Rebasing is named after the practice of taking commits from one point in history and replaying them atop another, allowing related commits to remain grouped together whilst also including changes made outside of its history.


Assume you made a commit containing a typo or a lint error:

$ echo '# Tyopgraphy' >
$ git add
$ git commit -m Boilerplate
[master (root-commit) b72086d] Boilerplate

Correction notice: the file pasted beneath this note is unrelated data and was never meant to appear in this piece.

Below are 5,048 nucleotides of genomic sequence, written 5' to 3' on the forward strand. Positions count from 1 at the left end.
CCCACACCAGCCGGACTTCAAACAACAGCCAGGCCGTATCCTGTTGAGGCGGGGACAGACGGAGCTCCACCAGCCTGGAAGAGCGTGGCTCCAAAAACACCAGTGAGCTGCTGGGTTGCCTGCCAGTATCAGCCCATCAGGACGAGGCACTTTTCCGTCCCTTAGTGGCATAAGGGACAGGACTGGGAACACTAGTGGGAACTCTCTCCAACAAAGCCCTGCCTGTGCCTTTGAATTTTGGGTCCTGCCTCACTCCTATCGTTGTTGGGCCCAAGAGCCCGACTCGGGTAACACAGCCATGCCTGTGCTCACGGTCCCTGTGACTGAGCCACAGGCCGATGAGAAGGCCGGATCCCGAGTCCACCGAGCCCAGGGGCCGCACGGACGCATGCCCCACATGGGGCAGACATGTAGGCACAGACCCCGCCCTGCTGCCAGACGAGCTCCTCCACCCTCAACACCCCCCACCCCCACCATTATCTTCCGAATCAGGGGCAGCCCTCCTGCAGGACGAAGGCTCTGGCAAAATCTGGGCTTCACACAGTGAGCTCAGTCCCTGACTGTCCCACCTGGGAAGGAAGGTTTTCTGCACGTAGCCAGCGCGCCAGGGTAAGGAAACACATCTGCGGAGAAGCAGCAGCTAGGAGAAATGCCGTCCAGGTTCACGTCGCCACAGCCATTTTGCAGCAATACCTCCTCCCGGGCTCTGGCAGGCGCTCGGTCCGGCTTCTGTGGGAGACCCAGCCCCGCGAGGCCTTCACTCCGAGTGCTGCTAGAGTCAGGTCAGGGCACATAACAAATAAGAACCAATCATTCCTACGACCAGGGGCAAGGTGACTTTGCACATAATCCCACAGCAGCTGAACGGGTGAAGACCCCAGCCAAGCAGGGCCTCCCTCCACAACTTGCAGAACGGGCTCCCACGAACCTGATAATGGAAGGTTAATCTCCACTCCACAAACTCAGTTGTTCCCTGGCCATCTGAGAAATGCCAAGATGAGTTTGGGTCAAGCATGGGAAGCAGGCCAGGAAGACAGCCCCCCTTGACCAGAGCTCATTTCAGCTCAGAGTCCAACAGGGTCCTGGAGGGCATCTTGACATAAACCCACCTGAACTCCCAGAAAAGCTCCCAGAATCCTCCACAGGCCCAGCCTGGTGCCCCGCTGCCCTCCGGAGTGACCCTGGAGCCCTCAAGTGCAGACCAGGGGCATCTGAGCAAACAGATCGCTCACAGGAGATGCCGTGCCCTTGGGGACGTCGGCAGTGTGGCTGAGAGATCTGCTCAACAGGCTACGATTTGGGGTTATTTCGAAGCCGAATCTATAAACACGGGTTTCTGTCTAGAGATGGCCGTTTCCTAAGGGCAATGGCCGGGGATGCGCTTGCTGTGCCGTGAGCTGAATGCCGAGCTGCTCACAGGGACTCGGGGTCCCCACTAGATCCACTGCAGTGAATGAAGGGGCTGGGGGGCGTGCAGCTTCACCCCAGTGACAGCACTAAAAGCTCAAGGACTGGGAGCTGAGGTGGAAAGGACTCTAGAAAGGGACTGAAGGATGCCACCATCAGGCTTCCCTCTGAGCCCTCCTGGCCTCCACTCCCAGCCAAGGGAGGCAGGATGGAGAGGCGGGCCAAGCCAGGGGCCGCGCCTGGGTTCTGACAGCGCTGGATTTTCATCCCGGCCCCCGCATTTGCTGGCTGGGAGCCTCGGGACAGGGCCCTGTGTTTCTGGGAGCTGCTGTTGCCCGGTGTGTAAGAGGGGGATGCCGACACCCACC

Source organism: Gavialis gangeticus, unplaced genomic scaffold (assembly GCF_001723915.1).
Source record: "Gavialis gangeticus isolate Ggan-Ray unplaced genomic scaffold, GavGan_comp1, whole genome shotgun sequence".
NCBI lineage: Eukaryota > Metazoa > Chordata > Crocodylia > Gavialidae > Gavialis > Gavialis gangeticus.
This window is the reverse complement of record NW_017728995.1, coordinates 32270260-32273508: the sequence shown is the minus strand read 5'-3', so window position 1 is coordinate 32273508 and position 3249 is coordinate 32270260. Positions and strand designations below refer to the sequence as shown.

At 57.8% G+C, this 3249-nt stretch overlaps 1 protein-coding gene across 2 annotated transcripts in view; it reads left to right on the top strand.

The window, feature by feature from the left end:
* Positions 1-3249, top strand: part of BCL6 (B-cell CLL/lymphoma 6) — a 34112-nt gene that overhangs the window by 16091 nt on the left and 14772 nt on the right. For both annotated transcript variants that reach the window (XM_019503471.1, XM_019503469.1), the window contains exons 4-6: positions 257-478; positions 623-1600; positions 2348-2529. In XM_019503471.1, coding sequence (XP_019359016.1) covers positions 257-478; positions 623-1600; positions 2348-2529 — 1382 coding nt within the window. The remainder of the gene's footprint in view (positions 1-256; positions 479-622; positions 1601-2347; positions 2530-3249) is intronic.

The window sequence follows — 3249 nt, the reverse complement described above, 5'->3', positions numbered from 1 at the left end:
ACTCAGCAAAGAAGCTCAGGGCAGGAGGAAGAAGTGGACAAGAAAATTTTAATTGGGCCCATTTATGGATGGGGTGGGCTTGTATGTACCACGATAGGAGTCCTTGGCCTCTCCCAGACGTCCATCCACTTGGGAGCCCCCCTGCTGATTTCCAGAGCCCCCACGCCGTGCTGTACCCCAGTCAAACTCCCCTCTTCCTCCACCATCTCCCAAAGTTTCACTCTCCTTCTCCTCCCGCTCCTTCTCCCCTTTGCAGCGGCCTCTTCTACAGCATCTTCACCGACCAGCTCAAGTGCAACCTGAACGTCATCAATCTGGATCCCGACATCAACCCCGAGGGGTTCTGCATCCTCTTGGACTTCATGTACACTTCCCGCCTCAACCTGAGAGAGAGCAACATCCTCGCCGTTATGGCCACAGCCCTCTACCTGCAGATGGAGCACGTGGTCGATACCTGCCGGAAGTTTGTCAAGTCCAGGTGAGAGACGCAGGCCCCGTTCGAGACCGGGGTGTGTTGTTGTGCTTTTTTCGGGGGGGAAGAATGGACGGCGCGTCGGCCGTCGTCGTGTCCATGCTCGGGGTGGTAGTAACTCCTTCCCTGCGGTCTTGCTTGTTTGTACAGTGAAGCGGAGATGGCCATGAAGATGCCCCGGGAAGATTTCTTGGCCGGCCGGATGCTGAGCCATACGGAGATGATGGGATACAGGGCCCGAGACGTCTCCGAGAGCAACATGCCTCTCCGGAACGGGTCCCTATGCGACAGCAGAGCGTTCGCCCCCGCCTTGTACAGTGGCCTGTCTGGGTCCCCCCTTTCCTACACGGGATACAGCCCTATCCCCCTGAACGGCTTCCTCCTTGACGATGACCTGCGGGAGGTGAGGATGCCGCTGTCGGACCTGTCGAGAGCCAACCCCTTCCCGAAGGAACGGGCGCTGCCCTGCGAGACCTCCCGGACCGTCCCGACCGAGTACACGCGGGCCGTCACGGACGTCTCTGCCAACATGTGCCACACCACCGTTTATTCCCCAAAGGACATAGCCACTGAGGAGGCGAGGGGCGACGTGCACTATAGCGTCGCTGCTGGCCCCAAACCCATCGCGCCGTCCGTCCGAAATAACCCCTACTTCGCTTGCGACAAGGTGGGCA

1 file changed, 1 insertion(+)
 create mode 100644

Maybe we've done some other work in the middle and it's impractical now to commit --amend, we can instead create a fixup commit:

$ git commit --fixup b72086d
[master ea70229] fixup! Boilerplate
 1 file changed, 1 insertion(+), 1 deletion(-)

Post-review, we can squash this:

git rebase -i --root --autosquash

Which will result in a rebase planned as follows:

pick b72086d Boilerplate
fixup ea70229 fixup! Boilerplate


--autostash will automatically stash save and stash pop before and after rebases, reducing friction.